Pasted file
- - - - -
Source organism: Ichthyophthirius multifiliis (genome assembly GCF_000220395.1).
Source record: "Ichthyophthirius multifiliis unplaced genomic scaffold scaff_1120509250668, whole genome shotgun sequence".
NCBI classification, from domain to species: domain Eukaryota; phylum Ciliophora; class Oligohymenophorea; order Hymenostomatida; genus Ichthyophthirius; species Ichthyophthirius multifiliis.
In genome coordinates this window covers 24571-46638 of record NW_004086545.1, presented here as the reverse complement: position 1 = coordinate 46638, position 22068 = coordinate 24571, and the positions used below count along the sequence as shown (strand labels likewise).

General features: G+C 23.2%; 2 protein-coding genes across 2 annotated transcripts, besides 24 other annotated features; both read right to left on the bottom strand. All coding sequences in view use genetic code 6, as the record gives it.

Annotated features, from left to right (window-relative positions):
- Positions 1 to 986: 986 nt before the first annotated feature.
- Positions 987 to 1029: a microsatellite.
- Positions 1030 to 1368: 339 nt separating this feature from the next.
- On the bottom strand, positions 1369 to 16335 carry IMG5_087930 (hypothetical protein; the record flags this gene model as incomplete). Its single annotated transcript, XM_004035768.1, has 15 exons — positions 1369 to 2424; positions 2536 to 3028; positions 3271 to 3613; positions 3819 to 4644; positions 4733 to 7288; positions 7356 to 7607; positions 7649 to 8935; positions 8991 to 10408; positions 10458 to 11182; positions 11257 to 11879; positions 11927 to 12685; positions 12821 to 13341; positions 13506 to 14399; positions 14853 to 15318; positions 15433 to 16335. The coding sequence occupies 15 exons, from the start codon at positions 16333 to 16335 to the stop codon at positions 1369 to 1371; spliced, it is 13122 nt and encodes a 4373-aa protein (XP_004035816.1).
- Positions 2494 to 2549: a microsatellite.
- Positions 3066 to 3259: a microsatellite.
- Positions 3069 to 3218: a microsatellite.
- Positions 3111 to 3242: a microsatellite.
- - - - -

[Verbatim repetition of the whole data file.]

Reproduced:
Source organism: Ichthyophthirius multifiliis (genome assembly GCF_000220395.1).
Source record: "Ichthyophthirius multifiliis unplaced genomic scaffold scaff_1120509250668, whole genome shotgun sequence".
NCBI classification, from domain to species: domain Eukaryota; phylum Ciliophora; class Oligohymenophorea; order Hymenostomatida; genus Ichthyophthirius; species Ichthyophthirius multifiliis.
In genome coordinates this window covers 24571-46638 of record NW_004086545.1, presented here as the reverse complement: position 1 = coordinate 46638, position 22068 = coordinate 24571, and the positions used below count along the sequence as shown (strand labels likewise).

General features: G+C 23.2%; 2 protein-coding genes across 2 annotated transcripts, besides 24 other annotated features; both read right to left on the bottom strand. All coding sequences in view use genetic code 6, as the record gives it.

Annotated features, from left to right (window-relative positions):
- Positions 1 to 986: 986 nt before the first annotated feature.
- Positions 987 to 1029: a microsatellite.
- Positions 1030 to 1368: 339 nt separating this feature from the next.
- On the bottom strand, positions 1369 to 16335 carry IMG5_087930 (hypothetical protein; the record flags this gene model as incomplete). Its single annotated transcript, XM_004035768.1, has 15 exons — positions 1369 to 2424; positions 2536 to 3028; positions 3271 to 3613; positions 3819 to 4644; positions 4733 to 7288; positions 7356 to 7607; positions 7649 to 8935; positions 8991 to 10408; positions 10458 to 11182; positions 11257 to 11879; positions 11927 to 12685; positions 12821 to 13341; positions 13506 to 14399; positions 14853 to 15318; positions 15433 to 16335. The coding sequence occupies 15 exons, from the start codon at positions 16333 to 16335 to the stop codon at positions 1369 to 1371; spliced, it is 13122 nt and encodes a 4373-aa protein (XP_004035816.1).
- Positions 2494 to 2549: a microsatellite.
- Positions 3066 to 3259: a microsatellite.
- Positions 3069 to 3218: a microsatellite.
- Positions 3111 to 3242: a microsatellite.